Iceland is a volcanic island, and geothermal energy is abundant. This geothermal energy is used for all kinds of things, like residential heating systems and for deicing streets (very useful in winter).
Ever heard of the Blue Lagoon? This swimming pool is also warmed by heat from just under the earth’s crust.
But not only is geothermal heat useful, it also creates beautiful, otherworldly landscapes. In this article, we will tell you more about these geothermal areas in Iceland.
Geysir, located in the geothermal Haukadalur valley, is part of the world-famous Golden Circle. This area is mostly known because of its active geyser, Strokkur. Strokkur erupts every 6 to 10 minutes, and spurts water 15-20m up into the air. Geysers erupts because water in side chambers underground starts to boil, and the jet of water is a way to release pressure.
These days, we can only imagine what it would be like to see Strokkur’s big brother and the namesake of the area, Geysir, erupt. It used to spout water 80m up into the air, but unfortunately this geyser has not erupted since 1916. However, Strokkur and the various other hot springs and smaller geysers in the area make this a compelling place to visit.
Book a Golden Circle tour if you would like to visit Geysir.
Ever felt like going to Mars? Say no more. Just head to North Iceland. Close to the beautiful Mývatn lake you will find geothermal area Námaskarð. Just below Mt. Námafjall, you can walk past sulphurous mud pools, hot springs and steaming fumaroles. Sulphur-rich minerals give the area its distinct yellowish-red colour. It’s unlike anything you’ve seen before.
The ground can get dangerously hot in certain places, so always stay on the special pathways.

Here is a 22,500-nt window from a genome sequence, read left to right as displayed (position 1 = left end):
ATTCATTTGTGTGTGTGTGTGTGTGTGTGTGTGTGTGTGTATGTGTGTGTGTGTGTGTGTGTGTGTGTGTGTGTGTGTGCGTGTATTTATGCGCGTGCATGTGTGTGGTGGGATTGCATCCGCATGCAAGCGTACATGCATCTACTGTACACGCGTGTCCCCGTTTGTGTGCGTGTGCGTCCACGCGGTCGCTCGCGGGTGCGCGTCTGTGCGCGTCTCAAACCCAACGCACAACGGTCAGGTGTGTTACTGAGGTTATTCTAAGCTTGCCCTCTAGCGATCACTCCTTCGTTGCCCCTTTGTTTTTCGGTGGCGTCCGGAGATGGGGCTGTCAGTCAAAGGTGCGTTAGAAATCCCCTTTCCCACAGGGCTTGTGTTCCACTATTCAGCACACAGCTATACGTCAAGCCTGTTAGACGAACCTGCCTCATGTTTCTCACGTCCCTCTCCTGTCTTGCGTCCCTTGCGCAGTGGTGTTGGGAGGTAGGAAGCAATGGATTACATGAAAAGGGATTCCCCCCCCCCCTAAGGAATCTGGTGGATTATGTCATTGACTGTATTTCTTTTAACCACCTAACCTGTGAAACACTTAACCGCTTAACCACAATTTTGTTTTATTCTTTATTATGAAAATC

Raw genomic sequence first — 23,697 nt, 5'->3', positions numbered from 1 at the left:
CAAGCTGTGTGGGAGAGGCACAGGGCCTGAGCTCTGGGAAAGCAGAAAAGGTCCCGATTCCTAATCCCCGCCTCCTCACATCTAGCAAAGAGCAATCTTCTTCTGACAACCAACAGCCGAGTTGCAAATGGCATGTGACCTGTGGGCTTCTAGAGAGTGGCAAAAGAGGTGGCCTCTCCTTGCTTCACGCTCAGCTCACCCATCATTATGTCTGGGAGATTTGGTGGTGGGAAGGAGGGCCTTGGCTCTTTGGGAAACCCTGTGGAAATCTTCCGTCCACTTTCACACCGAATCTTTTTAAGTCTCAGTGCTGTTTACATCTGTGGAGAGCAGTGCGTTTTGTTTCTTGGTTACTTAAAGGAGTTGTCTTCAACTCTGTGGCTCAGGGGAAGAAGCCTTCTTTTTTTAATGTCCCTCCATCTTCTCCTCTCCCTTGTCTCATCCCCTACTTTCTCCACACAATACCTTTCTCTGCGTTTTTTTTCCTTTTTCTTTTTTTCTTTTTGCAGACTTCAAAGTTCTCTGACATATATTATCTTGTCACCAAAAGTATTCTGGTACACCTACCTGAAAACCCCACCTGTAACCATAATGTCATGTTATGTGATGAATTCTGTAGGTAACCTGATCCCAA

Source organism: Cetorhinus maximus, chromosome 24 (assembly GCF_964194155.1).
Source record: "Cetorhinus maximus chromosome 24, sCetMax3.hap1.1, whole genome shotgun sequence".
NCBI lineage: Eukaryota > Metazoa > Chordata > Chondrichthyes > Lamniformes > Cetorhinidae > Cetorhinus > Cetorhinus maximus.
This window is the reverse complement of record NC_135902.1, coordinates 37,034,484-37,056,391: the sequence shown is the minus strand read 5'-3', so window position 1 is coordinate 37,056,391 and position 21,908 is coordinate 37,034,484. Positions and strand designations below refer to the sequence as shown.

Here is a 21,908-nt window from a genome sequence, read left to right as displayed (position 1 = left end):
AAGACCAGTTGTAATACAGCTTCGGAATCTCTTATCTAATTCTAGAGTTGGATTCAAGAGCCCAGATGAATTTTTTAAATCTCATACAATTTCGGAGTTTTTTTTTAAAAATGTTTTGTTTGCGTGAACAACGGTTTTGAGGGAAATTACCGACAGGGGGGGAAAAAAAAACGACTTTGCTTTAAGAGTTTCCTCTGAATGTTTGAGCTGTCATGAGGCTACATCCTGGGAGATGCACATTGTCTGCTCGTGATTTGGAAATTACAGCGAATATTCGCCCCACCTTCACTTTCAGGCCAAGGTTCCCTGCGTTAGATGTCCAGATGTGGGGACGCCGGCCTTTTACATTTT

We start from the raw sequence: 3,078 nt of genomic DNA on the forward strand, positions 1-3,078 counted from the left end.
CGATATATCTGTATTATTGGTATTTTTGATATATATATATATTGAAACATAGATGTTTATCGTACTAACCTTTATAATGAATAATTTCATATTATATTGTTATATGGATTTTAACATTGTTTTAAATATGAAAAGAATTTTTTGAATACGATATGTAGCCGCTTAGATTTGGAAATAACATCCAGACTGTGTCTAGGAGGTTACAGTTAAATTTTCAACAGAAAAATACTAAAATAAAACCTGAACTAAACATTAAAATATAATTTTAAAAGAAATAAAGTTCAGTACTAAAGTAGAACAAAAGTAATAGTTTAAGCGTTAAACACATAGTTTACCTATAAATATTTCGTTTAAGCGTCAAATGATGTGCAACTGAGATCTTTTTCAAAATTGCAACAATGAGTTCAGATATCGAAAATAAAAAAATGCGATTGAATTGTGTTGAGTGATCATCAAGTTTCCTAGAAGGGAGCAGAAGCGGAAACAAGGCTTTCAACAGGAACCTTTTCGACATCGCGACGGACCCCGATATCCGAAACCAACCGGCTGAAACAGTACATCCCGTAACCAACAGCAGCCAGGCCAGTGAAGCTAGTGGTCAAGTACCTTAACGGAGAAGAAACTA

Also, check out the geothermal Mývatn Nature Baths just on the other side of Mt. Námafjall.
Gunnuhver is a geothermal area on Reykjanes peninsula filled with bubbling mud pools and hot steam vents.
The area is named after the ghost Gunna, who lived in the area about 400 years ago. She caused many problems before a priest set a trap for her that made her fall into the hot springs.
Today, a well-marked path leads you along the different mud pools, one of which is the biggest in Iceland – of 20m wide.
Hveravellir is a geothermal area in the highlands of Iceland, and therefore only accessible in the summer months when the roads to Iceland’s interior are open. Check www.road.is to read the most recent information about Icelandic roads. It’s not recommended to go with a small car, as road conditions vary.
At Hveravellir you will find facilities for travellers, mountain huts and an information centre with a small restaurant and internet café. The geothermal area contains several mud pools and impressive fumaroles and has good wooden walkways. There’s also a natural hot pool next to one of the huts, perfect when you’re looking for a relaxing moment after hiking in the area.
Krýsuvík and Kleifarvatn
Kleifarvatn is a large, beautiful lake about 30km from Reykjavík. It’s located in a geothermally active area, and therefore the lake has underwater hot springs. These hot springs pump warm water and gases into the lake, causing thousands of bubbles. You can observe these hot springs up close during one of the diving tours that are organised in the lake. But watch your surroundings when diving, because as the legend goes, a gigantic worm-shaped monster lives in the lake.
Right next to Kleifarvatn, there is an interesting geothermal area called Krýsuvík. A boardwalk leads you along the different volcanic vents and boiling hot pools. The colourful mountains in the area are the perfect background for the steaming, bubbling hot springs. This area shows just how alien Icelandic landscapes can get.
Even though beautiful and awe-inspiring, keep one thing in mind when visiting geothermal areas – the awful smell! Sulphuric gases spread a pungent egg-like stench.